Rohleder learned about the trial after Tricia Rohleder, his wife and advocate, called The Leukemia & Lymphoma Society’s Clinical Trial Support Center. Its staff is a team of nurses that specializes in blood cancers and assists patients and their loved ones throughout the clinical trial process.

Director Alissa Gentile has guided the Rohleders with information on BPDCN, clinical trial options for BPDCN, which had the highest potential for success, and referred Rohleder to the BPDCN Center at The Dana Farber Cancer Institute in Boston, Mass.

Rohleder is now working through the aftermath and side effects of his treatment. When he was first diagnosed, he was given 12 to 22 months to live, and he has surpassed that at 24 months to date.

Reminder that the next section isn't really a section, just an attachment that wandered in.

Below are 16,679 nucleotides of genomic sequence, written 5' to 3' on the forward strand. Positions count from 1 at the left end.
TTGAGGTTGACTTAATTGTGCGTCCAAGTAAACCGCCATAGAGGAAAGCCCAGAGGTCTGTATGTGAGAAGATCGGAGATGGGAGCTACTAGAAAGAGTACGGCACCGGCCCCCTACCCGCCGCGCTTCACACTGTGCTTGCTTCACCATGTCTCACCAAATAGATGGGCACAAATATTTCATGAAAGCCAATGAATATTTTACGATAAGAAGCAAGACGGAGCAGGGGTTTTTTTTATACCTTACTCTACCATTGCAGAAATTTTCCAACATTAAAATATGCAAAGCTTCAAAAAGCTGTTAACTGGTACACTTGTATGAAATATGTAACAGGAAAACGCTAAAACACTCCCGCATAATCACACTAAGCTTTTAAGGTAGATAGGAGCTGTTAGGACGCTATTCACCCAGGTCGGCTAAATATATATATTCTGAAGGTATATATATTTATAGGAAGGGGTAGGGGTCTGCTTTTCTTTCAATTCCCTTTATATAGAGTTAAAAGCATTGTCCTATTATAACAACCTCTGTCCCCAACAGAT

“If we would have gone with standard treatment, there’s a really good possibility Keith would either be gone or they may have just bought him another year to live,” Tricia Rohleder said. “It just didn’t make sense to choose a standard treatment option.”

Parlaying medical discoveries

Clinical trials usually start with a scientific discovery that leads to a new or improved treatment option through research and drug development by doctors.

After the drug or improved treatment is developed, pre-patient clinical studies are conducted and are submitted as a proposal to the FDA for review. If the FDA approves the process of studying the particular drug in a clinical trial, then the four phases of a clinical trial are outlined and doctors can begin administering to participating patients.

BPDCN Center Director John Leonard, associate dean for clinical research at Weill Cornell Medicine and New York-Presbyterian Hospital, administered Rohleder’s treatment and also participated in the webinar to explain the entire clinical trial process.